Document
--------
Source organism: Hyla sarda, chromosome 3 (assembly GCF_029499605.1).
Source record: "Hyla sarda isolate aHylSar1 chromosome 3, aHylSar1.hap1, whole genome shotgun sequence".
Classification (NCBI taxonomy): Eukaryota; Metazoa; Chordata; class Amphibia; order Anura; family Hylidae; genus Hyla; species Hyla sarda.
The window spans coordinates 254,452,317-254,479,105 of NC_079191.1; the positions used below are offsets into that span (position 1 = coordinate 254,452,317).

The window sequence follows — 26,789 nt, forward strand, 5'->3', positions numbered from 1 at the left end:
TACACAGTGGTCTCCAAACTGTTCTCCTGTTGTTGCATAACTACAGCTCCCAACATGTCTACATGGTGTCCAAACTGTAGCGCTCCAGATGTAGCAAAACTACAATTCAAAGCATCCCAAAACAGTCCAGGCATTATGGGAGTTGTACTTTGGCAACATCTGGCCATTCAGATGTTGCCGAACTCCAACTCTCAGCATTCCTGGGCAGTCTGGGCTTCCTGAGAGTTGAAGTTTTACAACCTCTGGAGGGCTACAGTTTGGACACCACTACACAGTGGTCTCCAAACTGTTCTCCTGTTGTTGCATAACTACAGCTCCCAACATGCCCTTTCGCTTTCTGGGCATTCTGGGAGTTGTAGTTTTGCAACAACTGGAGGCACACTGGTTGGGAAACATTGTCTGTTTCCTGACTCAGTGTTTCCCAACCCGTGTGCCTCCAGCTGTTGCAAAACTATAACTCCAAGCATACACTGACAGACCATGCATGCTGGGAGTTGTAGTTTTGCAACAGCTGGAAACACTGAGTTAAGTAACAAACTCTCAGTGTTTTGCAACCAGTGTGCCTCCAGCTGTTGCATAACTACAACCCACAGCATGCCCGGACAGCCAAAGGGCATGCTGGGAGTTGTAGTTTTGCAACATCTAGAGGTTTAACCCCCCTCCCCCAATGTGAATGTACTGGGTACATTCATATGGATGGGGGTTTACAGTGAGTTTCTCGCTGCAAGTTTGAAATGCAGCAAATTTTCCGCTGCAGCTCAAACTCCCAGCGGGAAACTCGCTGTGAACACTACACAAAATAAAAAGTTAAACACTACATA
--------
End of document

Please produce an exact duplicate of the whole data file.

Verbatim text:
Source organism: Hyla sarda, chromosome 3 (assembly GCF_029499605.1).
Source record: "Hyla sarda isolate aHylSar1 chromosome 3, aHylSar1.hap1, whole genome shotgun sequence".
Classification (NCBI taxonomy): Eukaryota; Metazoa; Chordata; class Amphibia; order Anura; family Hylidae; genus Hyla; species Hyla sarda.
The window spans coordinates 254,452,317-254,479,105 of NC_079191.1; the positions used below are offsets into that span (position 1 = coordinate 254,452,317).

The window sequence follows — 26,789 nt, forward strand, 5'->3', positions numbered from 1 at the left end:
TACACAGTGGTCTCCAAACTGTTCTCCTGTTGTTGCATAACTACAGCTCCCAACATGTCTACATGGTGTCCAAACTGTAGCGCTCCAGATGTAGCAAAACTACAATTCAAAGCATCCCAAAACAGTCCAGGCATTATGGGAGTTGTACTTTGGCAACATCTGGCCATTCAGATGTTGCCGAACTCCAACTCTCAGCATTCCTGGGCAGTCTGGGCTTCCTGAGAGTTGAAGTTTTACAACCTCTGGAGGGCTACAGTTTGGACACCACTACACAGTGGTCTCCAAACTGTTCTCCTGTTGTTGCATAACTACAGCTCCCAACATGCCCTTTCGCTTTCTGGGCATTCTGGGAGTTGTAGTTTTGCAACAACTGGAGGCACACTGGTTGGGAAACATTGTCTGTTTCCTGACTCAGTGTTTCCCAACCCGTGTGCCTCCAGCTGTTGCAAAACTATAACTCCAAGCATACACTGACAGACCATGCATGCTGGGAGTTGTAGTTTTGCAACAGCTGGAAACACTGAGTTAAGTAACAAACTCTCAGTGTTTTGCAACCAGTGTGCCTCCAGCTGTTGCATAACTACAACCCACAGCATGCCCGGACAGCCAAAGGGCATGCTGGGAGTTGTAGTTTTGCAACATCTAGAGGTTTAACCCCCCTCCCCCAATGTGAATGTACTGGGTACATTCATATGGATGGGGGTTTACAGTGAGTTTCTCGCTGCAAGTTTGAAATGCAGCAAATTTTCCGCTGCAGCTCAAACTCCCAGCGGGAAACTCGCTGTGAACACTACACAAAATAAAAAGTTAAACACTACATA